Heavy industrial activity in the Indo-Gangetic belt has led to a rapid degradation of air quality in the region, with the city of Varanasi being recorded as having the most toxic air in the country, a report by a group of organisations has said. Cities such as Varanasi and Allahabad recorded zero good air quality days during the period in 2015 for which they were monitored by the organisations, IndiaSpend reported.

The report – compiled by the Centre for Environment and Energy Development, Care4Air and IndiaSpend – used national quality standards to measure the levels of particulate matter in the air. It was found that cities across Uttar Pradesh reported conditions ranging from “very poor” to “severe” – the level of air quality with a dangerous enough impact to affect healthy people.

Aishwarya Madineni, an author of the report, said cities such as Varanasi needed a “surgical strike” on air quality. “Child specialists, when consulted, have concluded there has been an eightfold rise in the respiratory ailments in the city,” Madineni said. Researchers said pollution sources such as the seasonal burning of biomass and brick kilns also contributed the worsening air quality of the region.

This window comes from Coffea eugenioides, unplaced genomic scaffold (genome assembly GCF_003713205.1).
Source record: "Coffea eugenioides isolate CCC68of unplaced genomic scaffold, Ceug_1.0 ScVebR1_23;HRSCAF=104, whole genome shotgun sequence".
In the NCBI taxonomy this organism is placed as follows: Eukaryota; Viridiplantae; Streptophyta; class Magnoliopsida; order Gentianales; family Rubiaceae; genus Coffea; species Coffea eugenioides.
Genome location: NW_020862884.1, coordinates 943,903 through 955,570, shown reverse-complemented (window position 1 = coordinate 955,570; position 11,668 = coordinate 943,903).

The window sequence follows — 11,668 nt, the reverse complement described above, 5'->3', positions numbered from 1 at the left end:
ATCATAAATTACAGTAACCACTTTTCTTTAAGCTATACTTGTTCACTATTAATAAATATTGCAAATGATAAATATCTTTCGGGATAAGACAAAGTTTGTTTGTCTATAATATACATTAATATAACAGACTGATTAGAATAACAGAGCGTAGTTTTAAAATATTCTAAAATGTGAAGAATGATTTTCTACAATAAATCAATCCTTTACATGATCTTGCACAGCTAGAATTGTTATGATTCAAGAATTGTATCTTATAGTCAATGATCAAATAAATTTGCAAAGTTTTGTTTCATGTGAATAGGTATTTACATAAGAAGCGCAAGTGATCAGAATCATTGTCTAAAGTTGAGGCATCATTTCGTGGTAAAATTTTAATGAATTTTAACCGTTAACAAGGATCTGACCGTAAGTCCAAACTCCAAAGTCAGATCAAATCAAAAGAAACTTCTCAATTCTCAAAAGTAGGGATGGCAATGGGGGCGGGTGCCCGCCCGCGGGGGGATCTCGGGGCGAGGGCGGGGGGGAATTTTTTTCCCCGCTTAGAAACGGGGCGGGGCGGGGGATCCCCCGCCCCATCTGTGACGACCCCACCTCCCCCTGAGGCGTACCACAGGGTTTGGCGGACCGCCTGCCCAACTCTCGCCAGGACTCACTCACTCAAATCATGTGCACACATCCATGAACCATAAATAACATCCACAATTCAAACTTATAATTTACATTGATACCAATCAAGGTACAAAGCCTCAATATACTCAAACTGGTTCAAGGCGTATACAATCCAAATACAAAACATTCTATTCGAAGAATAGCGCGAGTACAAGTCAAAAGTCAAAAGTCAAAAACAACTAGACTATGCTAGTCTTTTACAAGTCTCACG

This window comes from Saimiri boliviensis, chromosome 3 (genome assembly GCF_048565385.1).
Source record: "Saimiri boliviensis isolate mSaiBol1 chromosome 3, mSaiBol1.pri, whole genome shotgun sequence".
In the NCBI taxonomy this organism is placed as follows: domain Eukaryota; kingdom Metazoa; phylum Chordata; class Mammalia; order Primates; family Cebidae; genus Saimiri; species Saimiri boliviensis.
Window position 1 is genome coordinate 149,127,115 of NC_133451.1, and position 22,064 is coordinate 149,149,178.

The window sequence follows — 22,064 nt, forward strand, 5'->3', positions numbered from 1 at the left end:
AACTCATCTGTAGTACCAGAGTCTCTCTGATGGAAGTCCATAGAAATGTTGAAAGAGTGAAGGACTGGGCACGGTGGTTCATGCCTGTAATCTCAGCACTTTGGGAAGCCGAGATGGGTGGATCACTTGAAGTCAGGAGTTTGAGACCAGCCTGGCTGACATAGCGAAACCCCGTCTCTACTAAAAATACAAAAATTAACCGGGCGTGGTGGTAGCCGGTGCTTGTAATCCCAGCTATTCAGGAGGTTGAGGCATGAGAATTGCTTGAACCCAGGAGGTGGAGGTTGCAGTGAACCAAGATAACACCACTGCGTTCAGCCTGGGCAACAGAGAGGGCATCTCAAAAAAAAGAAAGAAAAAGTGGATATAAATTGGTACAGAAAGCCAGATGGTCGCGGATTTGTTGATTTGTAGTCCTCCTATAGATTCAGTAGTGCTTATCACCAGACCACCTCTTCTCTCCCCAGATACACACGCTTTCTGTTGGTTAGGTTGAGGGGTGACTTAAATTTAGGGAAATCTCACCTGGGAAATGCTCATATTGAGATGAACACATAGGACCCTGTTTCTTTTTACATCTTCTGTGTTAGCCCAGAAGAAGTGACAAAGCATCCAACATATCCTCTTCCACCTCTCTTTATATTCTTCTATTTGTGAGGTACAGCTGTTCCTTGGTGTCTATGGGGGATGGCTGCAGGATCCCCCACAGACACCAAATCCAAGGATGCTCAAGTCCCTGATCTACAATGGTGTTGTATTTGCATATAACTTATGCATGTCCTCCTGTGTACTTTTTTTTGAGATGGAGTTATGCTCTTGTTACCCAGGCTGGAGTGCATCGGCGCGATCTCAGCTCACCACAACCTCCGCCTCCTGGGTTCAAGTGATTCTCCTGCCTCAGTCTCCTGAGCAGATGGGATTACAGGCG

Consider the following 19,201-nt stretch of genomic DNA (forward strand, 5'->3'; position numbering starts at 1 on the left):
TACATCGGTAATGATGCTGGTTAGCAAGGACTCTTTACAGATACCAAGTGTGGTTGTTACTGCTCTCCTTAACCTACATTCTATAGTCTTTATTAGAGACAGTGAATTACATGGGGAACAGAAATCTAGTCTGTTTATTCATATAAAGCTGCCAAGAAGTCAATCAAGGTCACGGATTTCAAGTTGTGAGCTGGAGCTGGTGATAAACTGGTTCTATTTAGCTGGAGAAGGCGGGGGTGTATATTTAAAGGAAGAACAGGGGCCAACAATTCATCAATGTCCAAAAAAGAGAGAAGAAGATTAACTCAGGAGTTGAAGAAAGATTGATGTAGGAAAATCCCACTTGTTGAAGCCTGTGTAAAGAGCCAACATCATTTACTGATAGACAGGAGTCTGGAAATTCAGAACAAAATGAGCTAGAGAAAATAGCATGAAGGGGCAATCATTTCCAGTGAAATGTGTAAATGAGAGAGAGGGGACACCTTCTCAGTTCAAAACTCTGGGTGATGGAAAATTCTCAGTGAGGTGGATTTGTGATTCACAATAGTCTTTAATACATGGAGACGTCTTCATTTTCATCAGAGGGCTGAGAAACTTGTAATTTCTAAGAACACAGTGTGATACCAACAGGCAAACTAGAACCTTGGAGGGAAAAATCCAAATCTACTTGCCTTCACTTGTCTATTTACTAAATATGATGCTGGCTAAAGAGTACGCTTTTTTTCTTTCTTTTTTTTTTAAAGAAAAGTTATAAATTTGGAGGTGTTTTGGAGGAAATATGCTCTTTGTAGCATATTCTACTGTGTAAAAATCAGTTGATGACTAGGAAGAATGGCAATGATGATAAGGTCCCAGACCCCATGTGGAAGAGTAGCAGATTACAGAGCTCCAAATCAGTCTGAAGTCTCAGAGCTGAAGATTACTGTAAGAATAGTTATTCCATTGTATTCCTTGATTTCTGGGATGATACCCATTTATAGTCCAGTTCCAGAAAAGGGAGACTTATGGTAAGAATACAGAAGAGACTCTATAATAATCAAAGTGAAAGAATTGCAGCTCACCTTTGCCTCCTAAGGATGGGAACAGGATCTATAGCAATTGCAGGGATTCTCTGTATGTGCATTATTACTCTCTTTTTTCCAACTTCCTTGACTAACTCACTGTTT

Care4Air chief campaigner Ekta Shekhar said there was no “comprehensive action plan on air pollution”, adding that “immediate steps” needed to be taken to fight the issue. “Cities and states need to work together to formulate a regional action plan.” Meanwhile, increased levels of pollution were recorded in Delhi as well, with readings on Monday showing a 116% increase in the concentration of PM 2.5 (particulate matters that are 2.5 or less than 2.5 microns in diameter), The Times of India reported.

Agencies from around the world have recorded alarming levels of pollution in the previous two months. In its effort to cope with its worst winter pollution in a decade, the French capital of Paris introduced traffic restrictions, including an odd-even scheme similar to the one implemented in Delhi earlier this year. The president of an environmental group said there were more than 48,000 premature deaths in France each year because of air pollution.